- apply rosehip oil after moisturizer if your moisturizer is very light, and contains mainly water or water-based ingredients (such as aloe vera gel, green tea infusion).
If you’re using rosehip oil as your moisturizer, you should apply it as the final step in your routine (don’t forget to include sunscreen afterward if you use it during the day).
How long does it take for rosehip oil to work?
In general, it can take up to 8 weeks to see results from rosehip oil (source). Do keep in mind that the products you use in combination with rosehip oil can also affect how quickly you see results.
For example, one Reddit user saw a remarkable improvement in her acne after just 3 weeks. Her daily regimen included rosehip oil along with a retinoid cream and a medicated acne face wash (source).
Can you use niacinamide and rosehip oil together?
Niacinamide and rosehip oil can be used together, with niacinamide applied first, followed by the rosehip oil as a cooling moisturizer.
Does rosehip oil have retinol?
Rosehip oil does not contain retinol. Rather, it contains beta carotene which is converted to retinyl esters. Retinyl esters, together with retinol, are classified as preformed vitamin A. In addition, rosehip oil contains tiny amounts of retinoic acid, which is an active form of vitamin A that the body is able to use.
Should you use vitamin C serum everyday?
Vitamin C serum can be used daily and if it doesn’t cause any burning or tingling, you can even use it twice a day. Just remember that vitamin C can increase sensitivity to the sun. So, wear a sun protectant if you plan on stepping out after applying it.
Do I use Vitamin C serum before or after moisturizer?
Vitamin C serum should be applied before moisturizer. Allow it to dry and then follow with a moisturizer.
What can you not mix with vitamin C serum?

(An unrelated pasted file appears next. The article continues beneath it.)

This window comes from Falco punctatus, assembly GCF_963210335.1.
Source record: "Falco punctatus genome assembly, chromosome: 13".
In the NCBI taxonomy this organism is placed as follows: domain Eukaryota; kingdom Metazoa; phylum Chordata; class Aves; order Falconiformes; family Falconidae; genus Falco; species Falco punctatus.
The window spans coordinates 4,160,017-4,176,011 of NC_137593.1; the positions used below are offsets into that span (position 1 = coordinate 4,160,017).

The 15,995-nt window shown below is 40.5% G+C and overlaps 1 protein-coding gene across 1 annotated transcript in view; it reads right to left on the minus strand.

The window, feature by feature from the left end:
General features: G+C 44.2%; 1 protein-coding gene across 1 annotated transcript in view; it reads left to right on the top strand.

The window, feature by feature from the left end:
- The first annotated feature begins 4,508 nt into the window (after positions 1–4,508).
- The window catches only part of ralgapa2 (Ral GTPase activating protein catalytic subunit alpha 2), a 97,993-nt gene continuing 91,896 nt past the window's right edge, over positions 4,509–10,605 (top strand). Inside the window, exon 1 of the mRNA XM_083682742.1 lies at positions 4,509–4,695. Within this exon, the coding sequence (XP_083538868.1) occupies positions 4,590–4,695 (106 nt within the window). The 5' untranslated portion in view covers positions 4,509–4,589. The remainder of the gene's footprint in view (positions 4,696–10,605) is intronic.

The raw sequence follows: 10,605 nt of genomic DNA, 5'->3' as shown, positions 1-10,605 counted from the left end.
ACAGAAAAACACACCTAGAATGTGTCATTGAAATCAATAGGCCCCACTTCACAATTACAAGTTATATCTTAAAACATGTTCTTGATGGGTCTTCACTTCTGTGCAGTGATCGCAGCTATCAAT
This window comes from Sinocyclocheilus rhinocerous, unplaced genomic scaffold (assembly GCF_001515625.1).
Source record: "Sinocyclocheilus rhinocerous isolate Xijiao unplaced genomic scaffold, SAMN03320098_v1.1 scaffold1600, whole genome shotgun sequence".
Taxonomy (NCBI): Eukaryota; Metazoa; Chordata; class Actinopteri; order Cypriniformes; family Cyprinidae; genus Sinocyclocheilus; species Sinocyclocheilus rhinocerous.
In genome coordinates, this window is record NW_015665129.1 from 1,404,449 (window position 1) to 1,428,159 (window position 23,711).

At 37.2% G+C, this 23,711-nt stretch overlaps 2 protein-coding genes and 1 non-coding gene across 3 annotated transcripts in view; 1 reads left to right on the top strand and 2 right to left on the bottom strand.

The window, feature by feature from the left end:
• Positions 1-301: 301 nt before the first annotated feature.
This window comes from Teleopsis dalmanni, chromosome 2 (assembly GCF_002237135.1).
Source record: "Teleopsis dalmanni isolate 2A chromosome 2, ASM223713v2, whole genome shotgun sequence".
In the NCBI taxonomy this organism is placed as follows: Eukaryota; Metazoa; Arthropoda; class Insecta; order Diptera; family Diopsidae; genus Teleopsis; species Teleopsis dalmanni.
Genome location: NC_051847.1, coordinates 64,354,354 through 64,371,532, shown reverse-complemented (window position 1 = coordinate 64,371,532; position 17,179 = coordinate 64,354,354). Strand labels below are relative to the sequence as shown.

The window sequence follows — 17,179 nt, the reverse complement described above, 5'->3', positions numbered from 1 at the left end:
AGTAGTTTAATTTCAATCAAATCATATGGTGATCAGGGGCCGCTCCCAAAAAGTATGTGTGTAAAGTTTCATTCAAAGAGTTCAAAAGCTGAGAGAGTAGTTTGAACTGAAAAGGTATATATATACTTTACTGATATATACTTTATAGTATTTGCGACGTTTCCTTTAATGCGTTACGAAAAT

It’s best not to mix vitamin C with other potent active ingredients like:
- Alpha hydroxy acids
- Beta hydroxy acids
- Benzoyl peroxide
What are the side effects of vitamin C serum?
The main side effects of vitamin C serum are:
- Tingling and burning upon application (this normally goes away as your skin adapts to it)
- Darkening of pores and staining of the skin (if the serum has gone bad or is poorly formulated)
Can I mix vitamin C serum with moisturizer?
If you have delicate skin and want to reduce some of the dryness or tingling that comes with vitamin C serum, then mixing it with your favorite moisturizer can help. Just check the moisturizer to make sure that it doesn’t contain any added vitamin C.
BEST VITAMIN C SERUM AND ROSEHIP OIL FOR FACE
1. Active Moisture Botanical C Serum
This serum contains ascorbyl palmitate, a vitamin C serum derivative that is gentler on the skin and more stable than the L-ascorbic form of vitamin C.
In addition, the are other moisturizing and nourishing ingredients like sea buckthorn oil, jojoba oil, meadowfoam oil and yes, even some rosehip oil too! If you want a balanced vitamin C serum, this serum is definitely worth checking out.
2. Kosmea Rosehip Oil
This rosehip oil is a personal favorite for two reasons.